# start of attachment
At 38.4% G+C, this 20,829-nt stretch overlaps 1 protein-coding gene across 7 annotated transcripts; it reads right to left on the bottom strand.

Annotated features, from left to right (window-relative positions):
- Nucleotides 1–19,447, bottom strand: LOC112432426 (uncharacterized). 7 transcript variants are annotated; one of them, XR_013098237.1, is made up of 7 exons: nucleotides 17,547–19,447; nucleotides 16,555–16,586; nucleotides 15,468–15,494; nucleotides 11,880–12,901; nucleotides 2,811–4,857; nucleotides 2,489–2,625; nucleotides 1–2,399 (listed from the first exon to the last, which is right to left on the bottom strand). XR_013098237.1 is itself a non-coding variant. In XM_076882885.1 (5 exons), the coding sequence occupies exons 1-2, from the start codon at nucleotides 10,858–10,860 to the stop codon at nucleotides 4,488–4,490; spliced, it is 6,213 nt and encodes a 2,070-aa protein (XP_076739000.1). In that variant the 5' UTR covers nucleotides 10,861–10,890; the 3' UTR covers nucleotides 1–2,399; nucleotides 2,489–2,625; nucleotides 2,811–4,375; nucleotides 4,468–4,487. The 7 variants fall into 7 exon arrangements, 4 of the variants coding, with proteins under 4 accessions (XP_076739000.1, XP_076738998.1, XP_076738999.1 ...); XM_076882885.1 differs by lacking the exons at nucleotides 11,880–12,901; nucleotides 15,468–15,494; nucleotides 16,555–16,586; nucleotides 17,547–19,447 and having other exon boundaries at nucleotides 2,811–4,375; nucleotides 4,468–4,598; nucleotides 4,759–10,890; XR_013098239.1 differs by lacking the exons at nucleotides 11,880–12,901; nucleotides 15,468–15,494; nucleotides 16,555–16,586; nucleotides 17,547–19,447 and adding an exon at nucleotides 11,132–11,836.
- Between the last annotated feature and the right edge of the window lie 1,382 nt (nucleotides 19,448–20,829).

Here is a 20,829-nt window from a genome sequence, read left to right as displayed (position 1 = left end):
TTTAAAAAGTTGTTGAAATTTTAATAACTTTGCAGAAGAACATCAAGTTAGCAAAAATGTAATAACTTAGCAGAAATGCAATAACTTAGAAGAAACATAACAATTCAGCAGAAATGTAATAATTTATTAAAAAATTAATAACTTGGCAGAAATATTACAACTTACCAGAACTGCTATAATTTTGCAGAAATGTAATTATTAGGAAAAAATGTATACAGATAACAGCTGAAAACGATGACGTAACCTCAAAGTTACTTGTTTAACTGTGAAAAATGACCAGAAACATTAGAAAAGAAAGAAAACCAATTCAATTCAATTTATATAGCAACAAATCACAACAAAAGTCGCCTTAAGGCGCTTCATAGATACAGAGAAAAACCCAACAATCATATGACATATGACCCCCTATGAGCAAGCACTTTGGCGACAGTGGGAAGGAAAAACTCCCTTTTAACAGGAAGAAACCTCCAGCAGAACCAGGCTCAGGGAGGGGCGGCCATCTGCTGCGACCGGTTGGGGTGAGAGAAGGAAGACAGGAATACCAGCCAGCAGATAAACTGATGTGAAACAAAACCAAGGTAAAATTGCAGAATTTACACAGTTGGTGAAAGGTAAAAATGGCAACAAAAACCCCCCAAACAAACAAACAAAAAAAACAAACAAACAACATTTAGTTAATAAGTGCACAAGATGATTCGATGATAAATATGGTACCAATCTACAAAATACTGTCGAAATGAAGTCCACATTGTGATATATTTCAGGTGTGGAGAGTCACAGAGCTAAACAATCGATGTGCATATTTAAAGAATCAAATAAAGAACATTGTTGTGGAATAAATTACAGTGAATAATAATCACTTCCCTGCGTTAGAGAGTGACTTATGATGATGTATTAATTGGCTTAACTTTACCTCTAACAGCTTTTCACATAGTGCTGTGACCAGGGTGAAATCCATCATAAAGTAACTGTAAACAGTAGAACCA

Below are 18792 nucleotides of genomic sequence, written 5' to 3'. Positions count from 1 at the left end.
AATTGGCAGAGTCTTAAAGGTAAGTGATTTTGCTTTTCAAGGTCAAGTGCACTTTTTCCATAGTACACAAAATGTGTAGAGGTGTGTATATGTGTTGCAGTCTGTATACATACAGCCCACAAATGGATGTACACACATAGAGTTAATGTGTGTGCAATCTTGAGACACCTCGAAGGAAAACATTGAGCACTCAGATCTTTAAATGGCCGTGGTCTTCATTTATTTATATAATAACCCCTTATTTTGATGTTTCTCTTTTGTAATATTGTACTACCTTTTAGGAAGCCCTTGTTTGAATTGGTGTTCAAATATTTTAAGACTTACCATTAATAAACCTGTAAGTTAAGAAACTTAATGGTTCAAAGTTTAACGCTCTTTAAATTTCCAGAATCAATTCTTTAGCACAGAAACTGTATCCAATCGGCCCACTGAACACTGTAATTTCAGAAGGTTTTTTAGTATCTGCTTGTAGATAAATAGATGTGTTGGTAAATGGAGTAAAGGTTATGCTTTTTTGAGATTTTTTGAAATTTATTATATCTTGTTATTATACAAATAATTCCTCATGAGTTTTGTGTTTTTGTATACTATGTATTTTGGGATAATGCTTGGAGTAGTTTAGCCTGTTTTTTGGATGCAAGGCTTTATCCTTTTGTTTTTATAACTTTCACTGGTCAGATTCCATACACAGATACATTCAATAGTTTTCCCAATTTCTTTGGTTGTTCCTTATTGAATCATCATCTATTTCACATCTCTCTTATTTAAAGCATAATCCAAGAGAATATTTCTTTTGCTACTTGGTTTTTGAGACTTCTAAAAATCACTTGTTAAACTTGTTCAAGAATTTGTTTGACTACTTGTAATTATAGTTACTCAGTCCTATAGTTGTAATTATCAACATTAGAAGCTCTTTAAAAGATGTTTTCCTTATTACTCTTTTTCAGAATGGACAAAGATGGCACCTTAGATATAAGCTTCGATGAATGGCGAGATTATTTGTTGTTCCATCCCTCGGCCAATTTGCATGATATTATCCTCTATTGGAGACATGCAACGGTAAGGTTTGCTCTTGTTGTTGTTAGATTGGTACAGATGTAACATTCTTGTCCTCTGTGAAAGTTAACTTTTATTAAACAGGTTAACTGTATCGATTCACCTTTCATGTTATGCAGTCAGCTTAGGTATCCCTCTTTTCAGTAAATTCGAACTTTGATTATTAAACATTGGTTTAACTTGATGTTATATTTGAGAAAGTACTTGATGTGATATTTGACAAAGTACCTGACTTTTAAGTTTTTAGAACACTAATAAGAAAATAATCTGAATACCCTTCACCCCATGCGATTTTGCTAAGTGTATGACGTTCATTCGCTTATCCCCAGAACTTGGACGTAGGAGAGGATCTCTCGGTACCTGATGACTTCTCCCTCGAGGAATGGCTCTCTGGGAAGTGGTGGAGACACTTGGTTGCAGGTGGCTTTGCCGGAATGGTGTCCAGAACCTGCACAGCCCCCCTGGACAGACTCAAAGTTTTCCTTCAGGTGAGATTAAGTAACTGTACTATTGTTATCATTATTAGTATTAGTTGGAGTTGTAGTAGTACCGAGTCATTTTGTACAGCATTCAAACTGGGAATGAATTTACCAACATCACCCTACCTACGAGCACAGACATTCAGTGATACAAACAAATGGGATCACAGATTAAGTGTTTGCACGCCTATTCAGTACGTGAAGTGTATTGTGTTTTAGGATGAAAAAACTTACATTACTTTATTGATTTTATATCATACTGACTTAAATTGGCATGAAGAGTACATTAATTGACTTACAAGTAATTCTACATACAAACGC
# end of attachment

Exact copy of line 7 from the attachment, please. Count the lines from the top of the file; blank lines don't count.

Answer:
Below are 18792 nucleotides of genomic sequence, written 5' to 3'. Positions count from 1 at the left end.